Big Bill MacKay

You appear to be looking for trouble and if you carry on like this you will get trouble.

Inspector MacKay, The Sydney Morning Herald, 21 August 1929

William John MacKay (1885–1948), known as Bill, was a Scottish-born police officer who played a major role in policing Sydney’s underworld during the 1920s. Affectionately known as ‘Big Bill’, he was 6 feet (183 centimetres) tall and weighed almost 100 kilograms. He was not afraid of a fight, and was said to have used his large fists to great effect during violent skirmishes with criminals. He joined the New South Wales Police in 1910, and after a period on the beat and then as a detective he became the Commissioner of Police in 1935.

Even as a senior officer, MacKay was known to stand shoulder to shoulder with his men during raids. In January 1928 the then inspector came to the aid of officers during a violent brawl at a home in Riley Street, Surry Hills, which was known to police as a ‘thieves’ kitchen’. MacKay was hit by an assailant, Christopher Smith, and the two fell to the ground and traded blows until, as MacKay stated in court, the man ‘became quiet’1 and was arrested. Thrilled journalists headlined the story ‘C. I. B. Chief Mackay in a swirl of fists and boots at “Party”’.

MacKay kept up a sustained offensive against criminals, disrupting illicit businesses through targeted police attention. In 1927, when tasked with cleaning up crime in Darlinghurst, he sent officers out to pick up suspects and bring them back to the station for questioning. If the suspects were seen loitering on the streets again they would be brought in for more questioning. This relentless pressure led some criminals to leave Darlinghurst and set up business in nearby suburbs outside MacKay’s jurisdiction. He also allegedly encouraged officers to harass suspects he believed to be involved in crimes the police could not prove. One method he apparently advocated was to place police officers outside premises used for sly-grog or drug distribution or illegal gambling to discourage customers. On one occasion the occupants complained; the official explanation given was that police were aware that razor-wielding gangsters wanted to harm the building’s residents and the police were there for their protection.2 The criminals soon moved out.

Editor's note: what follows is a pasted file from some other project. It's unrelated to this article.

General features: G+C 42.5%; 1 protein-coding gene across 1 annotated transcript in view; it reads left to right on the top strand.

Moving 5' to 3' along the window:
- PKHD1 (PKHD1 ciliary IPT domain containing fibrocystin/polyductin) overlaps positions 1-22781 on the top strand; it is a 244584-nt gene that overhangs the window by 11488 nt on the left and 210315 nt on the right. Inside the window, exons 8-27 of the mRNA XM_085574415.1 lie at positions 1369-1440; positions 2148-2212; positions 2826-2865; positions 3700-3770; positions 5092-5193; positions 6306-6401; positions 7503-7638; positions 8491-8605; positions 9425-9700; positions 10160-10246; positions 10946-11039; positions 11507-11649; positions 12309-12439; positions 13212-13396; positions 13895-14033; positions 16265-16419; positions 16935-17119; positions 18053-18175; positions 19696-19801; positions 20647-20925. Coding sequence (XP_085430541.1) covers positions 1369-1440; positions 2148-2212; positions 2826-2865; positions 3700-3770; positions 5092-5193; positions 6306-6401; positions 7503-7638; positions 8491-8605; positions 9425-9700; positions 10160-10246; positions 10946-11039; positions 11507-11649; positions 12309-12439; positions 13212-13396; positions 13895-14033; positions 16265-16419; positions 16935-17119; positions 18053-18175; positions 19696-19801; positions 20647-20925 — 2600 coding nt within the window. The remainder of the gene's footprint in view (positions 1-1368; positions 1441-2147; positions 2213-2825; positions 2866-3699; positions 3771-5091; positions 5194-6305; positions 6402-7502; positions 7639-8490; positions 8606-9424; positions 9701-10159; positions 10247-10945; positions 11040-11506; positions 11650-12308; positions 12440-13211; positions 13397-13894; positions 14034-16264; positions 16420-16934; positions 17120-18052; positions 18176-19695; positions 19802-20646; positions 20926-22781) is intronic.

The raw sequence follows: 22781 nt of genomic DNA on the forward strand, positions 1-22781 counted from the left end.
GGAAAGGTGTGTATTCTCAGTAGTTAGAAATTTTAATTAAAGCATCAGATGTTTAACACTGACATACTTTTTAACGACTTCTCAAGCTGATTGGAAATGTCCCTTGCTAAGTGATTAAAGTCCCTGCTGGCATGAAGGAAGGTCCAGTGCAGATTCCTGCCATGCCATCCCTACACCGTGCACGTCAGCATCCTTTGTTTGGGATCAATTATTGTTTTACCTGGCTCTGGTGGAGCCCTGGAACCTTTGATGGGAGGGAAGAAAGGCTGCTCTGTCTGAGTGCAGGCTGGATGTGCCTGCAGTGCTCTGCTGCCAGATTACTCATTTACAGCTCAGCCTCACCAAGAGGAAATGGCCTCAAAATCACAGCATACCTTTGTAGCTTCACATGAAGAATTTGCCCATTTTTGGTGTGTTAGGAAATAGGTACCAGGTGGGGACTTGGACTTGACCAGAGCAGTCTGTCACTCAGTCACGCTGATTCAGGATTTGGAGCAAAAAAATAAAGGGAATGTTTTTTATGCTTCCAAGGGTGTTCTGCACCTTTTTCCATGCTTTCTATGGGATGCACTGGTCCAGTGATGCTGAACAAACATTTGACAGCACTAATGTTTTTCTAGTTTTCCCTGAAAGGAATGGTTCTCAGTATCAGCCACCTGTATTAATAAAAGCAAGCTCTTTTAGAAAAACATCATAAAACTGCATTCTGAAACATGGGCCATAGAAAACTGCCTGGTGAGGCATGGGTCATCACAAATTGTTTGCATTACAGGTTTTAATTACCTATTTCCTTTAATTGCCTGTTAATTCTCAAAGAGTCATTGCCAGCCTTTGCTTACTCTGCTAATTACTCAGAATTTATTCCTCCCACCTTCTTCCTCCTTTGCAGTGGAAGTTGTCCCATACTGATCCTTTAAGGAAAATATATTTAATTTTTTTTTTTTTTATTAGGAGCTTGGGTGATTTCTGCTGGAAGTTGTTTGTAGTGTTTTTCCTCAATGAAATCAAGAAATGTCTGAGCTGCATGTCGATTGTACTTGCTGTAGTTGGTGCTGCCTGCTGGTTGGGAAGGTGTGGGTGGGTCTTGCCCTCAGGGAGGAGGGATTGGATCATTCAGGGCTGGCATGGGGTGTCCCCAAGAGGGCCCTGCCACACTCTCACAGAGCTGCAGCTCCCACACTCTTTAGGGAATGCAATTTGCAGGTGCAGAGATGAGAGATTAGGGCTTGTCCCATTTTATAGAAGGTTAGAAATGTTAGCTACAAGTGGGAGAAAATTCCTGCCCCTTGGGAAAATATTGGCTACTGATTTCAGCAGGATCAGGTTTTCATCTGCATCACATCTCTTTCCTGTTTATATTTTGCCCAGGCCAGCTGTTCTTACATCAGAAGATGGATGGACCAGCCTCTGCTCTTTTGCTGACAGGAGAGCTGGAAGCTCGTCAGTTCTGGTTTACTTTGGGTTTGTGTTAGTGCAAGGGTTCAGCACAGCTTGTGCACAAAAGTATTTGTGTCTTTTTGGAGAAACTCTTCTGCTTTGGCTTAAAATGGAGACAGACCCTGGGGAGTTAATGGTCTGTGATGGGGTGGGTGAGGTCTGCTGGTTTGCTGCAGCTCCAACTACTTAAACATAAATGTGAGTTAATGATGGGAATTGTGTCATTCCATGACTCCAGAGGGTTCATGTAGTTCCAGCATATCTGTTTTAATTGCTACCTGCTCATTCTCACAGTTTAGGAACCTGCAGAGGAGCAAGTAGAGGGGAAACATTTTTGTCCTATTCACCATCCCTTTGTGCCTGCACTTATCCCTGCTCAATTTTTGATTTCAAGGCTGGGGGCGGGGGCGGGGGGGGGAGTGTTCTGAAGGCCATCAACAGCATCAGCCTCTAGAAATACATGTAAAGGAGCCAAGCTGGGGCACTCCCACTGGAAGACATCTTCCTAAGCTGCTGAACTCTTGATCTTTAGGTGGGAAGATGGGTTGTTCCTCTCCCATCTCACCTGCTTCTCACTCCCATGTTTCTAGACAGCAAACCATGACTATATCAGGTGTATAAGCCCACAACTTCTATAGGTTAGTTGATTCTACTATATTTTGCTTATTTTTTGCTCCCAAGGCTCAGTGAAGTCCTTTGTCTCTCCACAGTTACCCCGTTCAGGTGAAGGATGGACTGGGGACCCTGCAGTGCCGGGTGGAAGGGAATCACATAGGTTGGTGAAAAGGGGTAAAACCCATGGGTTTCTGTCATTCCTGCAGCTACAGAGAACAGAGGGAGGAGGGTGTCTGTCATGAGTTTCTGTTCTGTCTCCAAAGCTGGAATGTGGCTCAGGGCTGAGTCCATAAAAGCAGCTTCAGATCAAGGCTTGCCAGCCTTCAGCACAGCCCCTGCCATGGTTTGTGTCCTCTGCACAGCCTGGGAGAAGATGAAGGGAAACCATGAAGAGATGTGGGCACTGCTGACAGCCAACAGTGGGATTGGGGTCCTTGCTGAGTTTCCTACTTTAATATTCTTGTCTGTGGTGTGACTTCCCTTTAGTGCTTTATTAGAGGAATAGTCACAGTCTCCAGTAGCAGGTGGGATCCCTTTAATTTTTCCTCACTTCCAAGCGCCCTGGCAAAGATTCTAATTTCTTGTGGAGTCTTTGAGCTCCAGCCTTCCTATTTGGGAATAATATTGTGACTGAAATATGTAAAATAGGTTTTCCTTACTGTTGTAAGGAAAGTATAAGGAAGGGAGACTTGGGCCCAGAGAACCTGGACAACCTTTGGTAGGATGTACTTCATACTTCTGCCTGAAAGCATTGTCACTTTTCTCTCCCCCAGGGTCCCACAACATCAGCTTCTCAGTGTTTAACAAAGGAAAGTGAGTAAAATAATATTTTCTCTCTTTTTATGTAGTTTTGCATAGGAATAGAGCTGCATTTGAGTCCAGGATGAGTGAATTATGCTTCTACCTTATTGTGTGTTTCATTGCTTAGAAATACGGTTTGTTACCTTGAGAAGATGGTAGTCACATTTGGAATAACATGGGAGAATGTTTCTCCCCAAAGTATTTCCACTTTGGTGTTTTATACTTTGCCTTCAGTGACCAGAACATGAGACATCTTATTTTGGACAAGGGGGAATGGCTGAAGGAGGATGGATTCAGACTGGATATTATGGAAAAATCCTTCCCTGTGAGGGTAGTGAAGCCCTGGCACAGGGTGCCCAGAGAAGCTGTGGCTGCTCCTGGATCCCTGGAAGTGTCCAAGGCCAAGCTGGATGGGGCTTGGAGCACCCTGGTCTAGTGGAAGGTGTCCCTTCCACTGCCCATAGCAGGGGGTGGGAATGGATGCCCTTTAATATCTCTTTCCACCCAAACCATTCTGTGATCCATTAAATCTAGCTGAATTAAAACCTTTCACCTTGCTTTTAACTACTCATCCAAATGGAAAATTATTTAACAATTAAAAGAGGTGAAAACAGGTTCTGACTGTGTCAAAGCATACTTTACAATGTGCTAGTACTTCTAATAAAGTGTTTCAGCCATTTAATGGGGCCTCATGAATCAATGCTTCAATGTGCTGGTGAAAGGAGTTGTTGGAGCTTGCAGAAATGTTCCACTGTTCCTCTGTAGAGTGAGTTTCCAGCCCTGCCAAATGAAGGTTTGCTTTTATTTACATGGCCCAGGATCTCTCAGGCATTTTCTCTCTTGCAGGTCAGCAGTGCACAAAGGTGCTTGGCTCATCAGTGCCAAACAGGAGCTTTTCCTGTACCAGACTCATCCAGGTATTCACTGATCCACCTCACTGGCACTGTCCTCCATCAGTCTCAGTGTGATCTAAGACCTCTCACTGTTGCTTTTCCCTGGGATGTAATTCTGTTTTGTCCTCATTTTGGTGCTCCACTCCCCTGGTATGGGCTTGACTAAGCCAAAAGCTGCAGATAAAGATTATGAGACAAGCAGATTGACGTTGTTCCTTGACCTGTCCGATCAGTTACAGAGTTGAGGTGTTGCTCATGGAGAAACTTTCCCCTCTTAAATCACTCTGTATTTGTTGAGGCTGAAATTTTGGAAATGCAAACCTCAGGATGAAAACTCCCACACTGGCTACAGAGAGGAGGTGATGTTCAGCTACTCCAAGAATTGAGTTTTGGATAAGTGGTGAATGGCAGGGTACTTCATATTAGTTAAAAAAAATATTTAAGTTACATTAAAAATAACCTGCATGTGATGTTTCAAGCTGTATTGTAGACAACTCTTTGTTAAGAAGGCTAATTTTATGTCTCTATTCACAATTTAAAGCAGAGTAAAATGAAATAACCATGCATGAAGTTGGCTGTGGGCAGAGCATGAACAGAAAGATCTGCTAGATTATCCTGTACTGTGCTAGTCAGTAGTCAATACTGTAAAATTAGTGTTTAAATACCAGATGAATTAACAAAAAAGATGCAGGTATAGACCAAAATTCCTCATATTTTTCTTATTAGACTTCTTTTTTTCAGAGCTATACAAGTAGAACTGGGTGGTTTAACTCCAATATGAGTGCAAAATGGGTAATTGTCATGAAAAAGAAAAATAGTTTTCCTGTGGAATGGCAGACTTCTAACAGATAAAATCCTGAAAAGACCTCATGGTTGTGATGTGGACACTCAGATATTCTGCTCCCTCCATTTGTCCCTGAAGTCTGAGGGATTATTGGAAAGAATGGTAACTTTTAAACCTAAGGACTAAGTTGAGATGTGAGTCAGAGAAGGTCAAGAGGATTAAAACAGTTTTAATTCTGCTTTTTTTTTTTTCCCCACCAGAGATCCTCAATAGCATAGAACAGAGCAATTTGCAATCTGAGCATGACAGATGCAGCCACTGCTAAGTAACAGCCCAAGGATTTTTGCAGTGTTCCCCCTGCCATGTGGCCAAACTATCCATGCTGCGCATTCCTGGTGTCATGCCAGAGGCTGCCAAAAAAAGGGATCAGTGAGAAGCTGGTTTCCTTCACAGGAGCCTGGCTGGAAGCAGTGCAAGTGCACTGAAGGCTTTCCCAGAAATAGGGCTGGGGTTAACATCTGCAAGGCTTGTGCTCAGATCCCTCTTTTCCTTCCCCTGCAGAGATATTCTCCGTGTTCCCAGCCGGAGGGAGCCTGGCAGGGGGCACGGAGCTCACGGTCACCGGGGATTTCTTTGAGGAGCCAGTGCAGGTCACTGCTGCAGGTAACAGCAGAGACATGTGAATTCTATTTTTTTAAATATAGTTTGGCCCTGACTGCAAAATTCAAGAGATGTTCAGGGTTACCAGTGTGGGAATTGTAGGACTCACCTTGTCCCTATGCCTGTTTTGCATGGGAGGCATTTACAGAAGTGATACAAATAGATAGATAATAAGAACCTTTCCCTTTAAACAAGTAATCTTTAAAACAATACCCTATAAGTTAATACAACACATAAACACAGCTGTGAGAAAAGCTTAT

MacKay was an innovator who studied the work of police forces abroad, travelling overseas in 1928–29 on a tour of European and American police forces, and then adapting their methods for NSW. Nothing was beneath his notice, from traffic signage to legislative amendments, and he was particularly interested in streamlining criminal investigation processes. He looked to improve the efficiency of police detectives through training: ‘I believe that it is true that Detectives are born and rarely made, but I also believe that the born Detective can be improved by tuition on his duties’.3 He also advocated the need for specialist investigators to deal with crimes such as illegal drug distribution and vehicle-related offences.

MacKay could be brusque, petulant and politically naive but no-one doubted his effectiveness in keeping the criminal underworld on its toes.

  1. Evening News, 24 January 1928, p9.
  2. Smith’s Weekly, 1 October 1927, p11.
  3. William MacKay, European Report, 1929, p6, NSW State Archives Collection 5/5427.2.
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